A tariff used to stimulate domestic production of a high-technology good might spill over to the research and development division and cause more timely innovations in next-generation products. If these firms turn into industry leaders in these next-generation products, then they will enjoy the near-monopoly profits that accrue to the original innovators. As long as these long-term profits outweigh the short-term costs of protection, national welfare may rise.
An import tariff applied against a foreign monopoly supplying the domestic market can effectively shift profits from the foreign firm to the domestic government. Despite the resulting increase in the domestic price, national welfare may still rise. Also, export subsidies provided to domestic firms that are competing with foreign firms in an oligopoly market may raise domestic firms’ profits by more than the cost of the subsidy, especially if profits can be shifted away from the foreign firms. These two cases are examples of a strategic trade policy.
If pollution, a negative production externality, caused by a domestic import-competing industry is less than the pollution caused by firms in the rest of the world, then a tariff that restricts imports may sufficiently raise production by the domestic firm relative to foreign firms and cause a reduction in world pollution. If the benefits that accrue due to reduced worldwide pollution are greater than the standard cost of protection, then the tariff will raise world welfare.
Alternatively, if pollution is caused by a domestic export industry, then an export tax would reduce domestic production along with the domestic pollution that the production causes. Although the export tax may act to raise production and pollution in the rest of the world, as long as the domestic benefits from the pollution reduction outweigh the costs of the export tax, domestic national welfare may rise.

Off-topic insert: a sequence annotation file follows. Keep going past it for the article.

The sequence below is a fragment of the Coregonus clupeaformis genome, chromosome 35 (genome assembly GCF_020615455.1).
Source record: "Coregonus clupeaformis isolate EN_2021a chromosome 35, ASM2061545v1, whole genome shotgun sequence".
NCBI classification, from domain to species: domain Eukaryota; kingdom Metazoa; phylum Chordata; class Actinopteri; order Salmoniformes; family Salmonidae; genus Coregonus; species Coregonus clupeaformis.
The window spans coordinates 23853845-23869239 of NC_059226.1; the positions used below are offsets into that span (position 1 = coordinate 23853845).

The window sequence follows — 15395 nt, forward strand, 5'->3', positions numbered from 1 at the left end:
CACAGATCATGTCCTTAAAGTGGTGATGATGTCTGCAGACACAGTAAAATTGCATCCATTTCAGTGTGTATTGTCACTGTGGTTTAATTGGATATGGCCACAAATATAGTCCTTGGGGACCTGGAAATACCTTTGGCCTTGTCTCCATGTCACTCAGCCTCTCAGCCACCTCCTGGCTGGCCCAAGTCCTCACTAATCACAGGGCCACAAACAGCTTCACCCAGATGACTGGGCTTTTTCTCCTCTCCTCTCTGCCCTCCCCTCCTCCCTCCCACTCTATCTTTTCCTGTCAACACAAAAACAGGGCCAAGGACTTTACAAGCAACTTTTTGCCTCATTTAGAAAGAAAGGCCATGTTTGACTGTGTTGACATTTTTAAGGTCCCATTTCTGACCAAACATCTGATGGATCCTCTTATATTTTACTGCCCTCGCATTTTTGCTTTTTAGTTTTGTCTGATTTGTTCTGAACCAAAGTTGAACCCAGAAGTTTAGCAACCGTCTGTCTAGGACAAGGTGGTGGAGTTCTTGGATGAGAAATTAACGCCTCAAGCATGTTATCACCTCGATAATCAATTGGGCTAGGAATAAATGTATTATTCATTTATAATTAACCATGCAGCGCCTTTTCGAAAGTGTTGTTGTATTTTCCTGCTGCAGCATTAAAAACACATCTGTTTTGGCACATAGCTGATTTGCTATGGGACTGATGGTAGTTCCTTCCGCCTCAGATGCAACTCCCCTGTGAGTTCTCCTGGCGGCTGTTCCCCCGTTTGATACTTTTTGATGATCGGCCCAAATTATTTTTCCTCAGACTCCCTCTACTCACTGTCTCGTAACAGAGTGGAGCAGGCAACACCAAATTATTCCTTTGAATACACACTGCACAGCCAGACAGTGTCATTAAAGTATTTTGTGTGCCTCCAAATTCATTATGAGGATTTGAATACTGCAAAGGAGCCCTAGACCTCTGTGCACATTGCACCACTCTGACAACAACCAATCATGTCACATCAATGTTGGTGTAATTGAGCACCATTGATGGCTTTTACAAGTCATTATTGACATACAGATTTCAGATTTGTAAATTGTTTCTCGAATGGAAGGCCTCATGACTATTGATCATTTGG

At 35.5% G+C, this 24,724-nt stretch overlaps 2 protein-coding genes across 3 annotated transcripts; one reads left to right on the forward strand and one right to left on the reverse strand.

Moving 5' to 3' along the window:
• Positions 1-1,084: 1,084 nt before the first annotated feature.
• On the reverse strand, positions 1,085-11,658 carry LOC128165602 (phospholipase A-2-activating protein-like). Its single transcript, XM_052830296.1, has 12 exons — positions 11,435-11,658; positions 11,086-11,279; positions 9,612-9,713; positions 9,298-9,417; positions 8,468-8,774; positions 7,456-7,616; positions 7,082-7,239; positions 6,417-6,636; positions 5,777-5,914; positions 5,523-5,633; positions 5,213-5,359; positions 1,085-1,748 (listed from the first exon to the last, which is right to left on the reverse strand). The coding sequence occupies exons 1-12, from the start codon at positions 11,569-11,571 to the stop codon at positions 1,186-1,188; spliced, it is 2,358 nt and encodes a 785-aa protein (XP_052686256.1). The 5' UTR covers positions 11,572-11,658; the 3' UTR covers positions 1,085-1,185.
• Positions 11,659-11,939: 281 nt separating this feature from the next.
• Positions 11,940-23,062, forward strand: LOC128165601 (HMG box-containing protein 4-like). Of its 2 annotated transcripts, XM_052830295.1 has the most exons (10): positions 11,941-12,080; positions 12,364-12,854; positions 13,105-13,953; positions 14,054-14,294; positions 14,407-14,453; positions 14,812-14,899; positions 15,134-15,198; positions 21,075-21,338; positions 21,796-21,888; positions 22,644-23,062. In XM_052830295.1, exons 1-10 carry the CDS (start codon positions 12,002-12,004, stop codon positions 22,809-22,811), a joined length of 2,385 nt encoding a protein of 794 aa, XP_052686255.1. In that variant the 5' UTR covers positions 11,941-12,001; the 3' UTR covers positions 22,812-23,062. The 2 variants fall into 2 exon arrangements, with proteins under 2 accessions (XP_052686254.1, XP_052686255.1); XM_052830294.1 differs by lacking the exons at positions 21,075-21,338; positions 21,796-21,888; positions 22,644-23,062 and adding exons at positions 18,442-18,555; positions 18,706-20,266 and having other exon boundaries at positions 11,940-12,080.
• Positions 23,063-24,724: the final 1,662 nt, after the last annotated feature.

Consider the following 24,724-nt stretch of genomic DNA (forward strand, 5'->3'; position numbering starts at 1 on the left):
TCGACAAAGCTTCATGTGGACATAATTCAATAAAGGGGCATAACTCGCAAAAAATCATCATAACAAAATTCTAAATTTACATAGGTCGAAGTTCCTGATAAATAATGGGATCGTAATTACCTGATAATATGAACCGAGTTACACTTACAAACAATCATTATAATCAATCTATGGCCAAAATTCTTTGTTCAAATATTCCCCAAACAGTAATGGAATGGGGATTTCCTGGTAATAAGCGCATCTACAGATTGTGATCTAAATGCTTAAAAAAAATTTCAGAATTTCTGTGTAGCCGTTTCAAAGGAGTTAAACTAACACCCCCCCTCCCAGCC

If certain domestically produced high-technology goods could wind up in the hands of countries that are our potential enemies, and if these goods would allow those countries to use the products in a way that undermines our national security, then the government could be justified to impose an export prohibition on those goods to those countries. In this case, if free trade were allowed in these products, it could reduce the provision of a public good, namely, national security. As long as the improvement in national security outweighs the cost of the export prohibition, national welfare would rise.
These are just some of the examples (many more are conceivable) in which the implementation of selected protectionism, targeted at particular industries with particular goals in mind, could act to raise national welfare, or aggregate economic efficiency. Each of these arguments is perfectly valid conceptually. Each case arises because of an assumption that some type of market imperfection or market distortion is present in the economy. In each case, national welfare is enhanced because the trade policy reduces or eliminates the negative effects caused by the presence of the imperfection or distortion and because the reduction in these effects can outweigh the standard efficiency losses caused by the trade policy.